The Saving Word. God's Word comes with the specific purpose to save the lost — "having been born again, through the Word of God which lives and abides forever" (1 Peter 1:23). By feeding upon Christ's body and His blood—the words which Christ spoke—we become partakers of the divine nature (2 Peter 1:4). Do you want to become more like Jesus? Spend more time feasting upon Him through His words.
The Teaching Word. The power of the Holy Scriptures still makes people wise unto salvation through faith in Christ Jesus. A four-fold purpose of Scripture is to teach us sound doctrine about Jesus, to reproof our rebellious wanderings away from Jesus, to correct our steps back to Jesus, to instruct us in the continuing walk with Jesus, and to completely equip us for loving service in Jesus (2 Tim. 3:15-17). Even the very stories of Scripture are told with the purpose of teaching us about how to live within God's plan for our lives (Rom. 15:4).
The Authoritative Word. When Jesus personally spoke, He came with an authority beyond human capability or reasoning (Mark 1:22). Today, His Words remain authoritative for all people of all time. God clearly warns against adding to or detracting from God's Word by including our own pet theories or excluding His own clear instructions (Rev. 22:18-19). In an age that resists authority, God's Word remains the rock upon which His people can securely fasten. "The reason many in this age of the world make no greater advancement in the divine life is because they interpret the will of God to be just what they will to do. While following their own desires, they flatter themselves that they are conforming to God's will." 1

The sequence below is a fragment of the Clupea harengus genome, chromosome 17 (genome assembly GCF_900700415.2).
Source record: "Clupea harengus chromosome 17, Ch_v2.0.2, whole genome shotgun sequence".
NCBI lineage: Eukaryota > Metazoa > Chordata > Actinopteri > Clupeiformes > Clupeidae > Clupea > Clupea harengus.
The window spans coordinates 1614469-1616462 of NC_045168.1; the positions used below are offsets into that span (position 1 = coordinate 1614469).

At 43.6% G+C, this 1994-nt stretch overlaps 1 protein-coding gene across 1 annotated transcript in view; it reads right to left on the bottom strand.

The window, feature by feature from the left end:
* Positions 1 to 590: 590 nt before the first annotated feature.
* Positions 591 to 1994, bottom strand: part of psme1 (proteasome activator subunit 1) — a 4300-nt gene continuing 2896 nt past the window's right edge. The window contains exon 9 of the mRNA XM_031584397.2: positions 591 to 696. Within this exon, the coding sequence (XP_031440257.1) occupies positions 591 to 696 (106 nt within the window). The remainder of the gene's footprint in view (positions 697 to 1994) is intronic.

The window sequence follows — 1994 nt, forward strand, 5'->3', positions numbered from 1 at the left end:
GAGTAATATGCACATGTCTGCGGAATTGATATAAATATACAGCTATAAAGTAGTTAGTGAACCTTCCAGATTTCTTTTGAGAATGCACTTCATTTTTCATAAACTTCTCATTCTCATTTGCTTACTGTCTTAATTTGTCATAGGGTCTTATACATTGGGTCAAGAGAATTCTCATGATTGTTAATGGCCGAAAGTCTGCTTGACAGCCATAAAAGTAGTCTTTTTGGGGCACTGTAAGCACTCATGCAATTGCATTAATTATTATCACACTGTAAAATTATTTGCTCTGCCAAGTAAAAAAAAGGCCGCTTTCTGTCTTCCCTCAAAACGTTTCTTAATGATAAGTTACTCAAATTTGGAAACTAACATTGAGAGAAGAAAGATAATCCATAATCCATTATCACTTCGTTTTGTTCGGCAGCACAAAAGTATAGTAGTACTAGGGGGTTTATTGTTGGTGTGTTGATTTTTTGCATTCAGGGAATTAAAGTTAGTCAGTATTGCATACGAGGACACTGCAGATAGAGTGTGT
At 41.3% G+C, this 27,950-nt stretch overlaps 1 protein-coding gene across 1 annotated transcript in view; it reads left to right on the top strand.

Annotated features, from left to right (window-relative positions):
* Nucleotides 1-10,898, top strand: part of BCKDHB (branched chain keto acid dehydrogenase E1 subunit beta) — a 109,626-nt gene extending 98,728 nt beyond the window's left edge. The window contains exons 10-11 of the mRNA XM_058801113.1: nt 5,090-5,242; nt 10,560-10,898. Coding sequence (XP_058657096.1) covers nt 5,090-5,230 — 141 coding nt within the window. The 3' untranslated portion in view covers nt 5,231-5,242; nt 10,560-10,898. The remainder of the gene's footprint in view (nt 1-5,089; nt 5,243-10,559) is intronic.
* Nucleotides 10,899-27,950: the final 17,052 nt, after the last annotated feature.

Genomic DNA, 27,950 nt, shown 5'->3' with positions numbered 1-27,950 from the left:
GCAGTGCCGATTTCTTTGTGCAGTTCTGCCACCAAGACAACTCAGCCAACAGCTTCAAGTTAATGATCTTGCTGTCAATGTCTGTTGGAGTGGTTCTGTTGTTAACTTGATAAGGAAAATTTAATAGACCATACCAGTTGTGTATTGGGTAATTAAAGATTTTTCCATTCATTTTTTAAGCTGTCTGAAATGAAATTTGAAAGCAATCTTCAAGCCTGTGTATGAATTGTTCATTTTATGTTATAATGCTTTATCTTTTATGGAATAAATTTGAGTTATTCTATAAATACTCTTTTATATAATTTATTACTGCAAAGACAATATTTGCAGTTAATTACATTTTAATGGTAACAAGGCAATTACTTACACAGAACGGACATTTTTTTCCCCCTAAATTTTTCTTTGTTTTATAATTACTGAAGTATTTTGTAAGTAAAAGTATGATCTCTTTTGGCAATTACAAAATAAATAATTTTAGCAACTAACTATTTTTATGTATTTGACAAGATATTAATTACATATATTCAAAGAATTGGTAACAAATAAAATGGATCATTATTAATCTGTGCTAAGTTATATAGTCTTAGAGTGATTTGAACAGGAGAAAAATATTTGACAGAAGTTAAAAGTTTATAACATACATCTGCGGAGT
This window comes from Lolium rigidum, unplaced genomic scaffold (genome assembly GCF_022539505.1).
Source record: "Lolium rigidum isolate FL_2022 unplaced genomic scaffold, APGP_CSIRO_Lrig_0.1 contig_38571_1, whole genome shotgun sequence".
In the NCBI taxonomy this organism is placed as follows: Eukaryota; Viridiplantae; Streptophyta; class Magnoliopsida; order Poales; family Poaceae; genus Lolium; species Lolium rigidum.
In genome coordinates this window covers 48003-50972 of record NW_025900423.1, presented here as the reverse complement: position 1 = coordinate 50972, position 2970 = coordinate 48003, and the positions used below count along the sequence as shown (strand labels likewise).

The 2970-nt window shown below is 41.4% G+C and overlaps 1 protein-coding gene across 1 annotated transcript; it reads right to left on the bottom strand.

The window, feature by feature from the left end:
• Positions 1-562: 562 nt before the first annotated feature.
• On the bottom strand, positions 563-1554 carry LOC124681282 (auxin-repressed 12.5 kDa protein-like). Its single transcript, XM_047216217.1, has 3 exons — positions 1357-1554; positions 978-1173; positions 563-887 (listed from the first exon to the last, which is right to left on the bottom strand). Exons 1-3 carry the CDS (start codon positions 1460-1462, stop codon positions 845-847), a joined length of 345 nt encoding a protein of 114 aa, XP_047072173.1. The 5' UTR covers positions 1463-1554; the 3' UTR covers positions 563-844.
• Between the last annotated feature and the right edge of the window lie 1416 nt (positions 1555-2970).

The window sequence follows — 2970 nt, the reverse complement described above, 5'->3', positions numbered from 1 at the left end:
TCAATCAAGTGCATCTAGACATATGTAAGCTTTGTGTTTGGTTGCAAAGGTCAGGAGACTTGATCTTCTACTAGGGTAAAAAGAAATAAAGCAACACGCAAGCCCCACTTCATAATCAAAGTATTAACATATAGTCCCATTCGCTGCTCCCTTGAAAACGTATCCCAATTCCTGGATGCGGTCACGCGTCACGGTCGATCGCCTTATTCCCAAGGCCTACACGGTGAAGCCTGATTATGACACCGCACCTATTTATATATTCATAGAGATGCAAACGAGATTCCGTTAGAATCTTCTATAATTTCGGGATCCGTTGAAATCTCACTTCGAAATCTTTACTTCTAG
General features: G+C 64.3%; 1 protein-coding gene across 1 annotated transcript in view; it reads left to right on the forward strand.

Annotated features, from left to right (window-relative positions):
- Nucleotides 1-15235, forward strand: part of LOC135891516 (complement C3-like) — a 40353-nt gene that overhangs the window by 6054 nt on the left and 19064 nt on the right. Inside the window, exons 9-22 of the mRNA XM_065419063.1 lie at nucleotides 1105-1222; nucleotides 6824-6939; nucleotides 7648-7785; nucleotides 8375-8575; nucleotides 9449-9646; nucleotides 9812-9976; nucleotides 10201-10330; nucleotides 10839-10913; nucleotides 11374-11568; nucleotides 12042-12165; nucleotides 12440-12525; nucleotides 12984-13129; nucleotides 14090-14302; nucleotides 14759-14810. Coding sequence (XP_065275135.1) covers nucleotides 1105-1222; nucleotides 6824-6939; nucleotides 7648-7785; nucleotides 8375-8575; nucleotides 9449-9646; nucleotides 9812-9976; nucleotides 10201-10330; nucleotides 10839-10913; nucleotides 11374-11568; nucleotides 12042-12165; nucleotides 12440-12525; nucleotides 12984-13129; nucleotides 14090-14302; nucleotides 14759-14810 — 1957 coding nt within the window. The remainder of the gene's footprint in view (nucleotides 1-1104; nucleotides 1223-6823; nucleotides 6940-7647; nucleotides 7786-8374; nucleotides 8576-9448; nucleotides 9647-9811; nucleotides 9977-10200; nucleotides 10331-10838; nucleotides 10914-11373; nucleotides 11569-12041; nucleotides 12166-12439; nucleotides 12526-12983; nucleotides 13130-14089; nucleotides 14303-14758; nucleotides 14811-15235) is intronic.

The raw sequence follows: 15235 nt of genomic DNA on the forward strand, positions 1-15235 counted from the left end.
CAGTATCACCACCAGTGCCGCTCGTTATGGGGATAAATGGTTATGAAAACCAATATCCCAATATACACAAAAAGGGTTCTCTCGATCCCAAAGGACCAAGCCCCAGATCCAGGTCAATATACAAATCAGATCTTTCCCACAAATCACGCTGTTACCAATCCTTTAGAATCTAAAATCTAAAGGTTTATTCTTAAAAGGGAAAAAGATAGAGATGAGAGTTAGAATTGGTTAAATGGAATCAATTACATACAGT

The Transforming Word. Jesus will receive me, "just as I am." But through the transforming power of His Word, He will take me "just where He wants me to be." Our Lord prayed, "sanctify them through Thy truth, Thy Word is truth (John 17:17). The Word of God has power to sanctify our lives as it effectively works in the lives of believers (1 Thes. 2:13). The Scriptures have such power that we can be kept from sinning by feeding deeply upon the Word (Ps. 119:9,11).
"With the growing contempt for God's law, there is an increasing distaste for religion, an increase of pride, love of pleasure, disobedience to parents, and self-indulgence ... What can be done to correct these alarming evils? The answer is... 'Preach the Word.' In the Bible are found the only safe principles of action. It is a transcript of the will of God, an expression of divine wisdom. It opens to man's understanding the great problems of life; and to all who heed its precepts, it will prove an unerring guide, keeping them from wasting their lives in misdirected effort."2
The Living Word. Finally, God anticipates that His Word will take root in the lives of His followers so that they, too, will become living epistles of His saving grace. As the little children sing, "Don't you know, 0' Christian, you're a sermon in shoes." Our lives, known and observed by others may be the only sermon that some individuals will ever hear (2 Cor. 2:2-3). The influence of a godly life in an ungodly world has powerful impact for the saving of souls. Many who would never darken the door of a church to hear you or any other speaker preach the Scriptures, will have their hearts warmed by your living epistle that spreads the good news in the midst of your daily activities.
1. Ellen G. White, Acts of the Apostles (Nampa, Idaho: Pacific Press® Pub. Assn., 1911), 565.
2. Ibid., 506.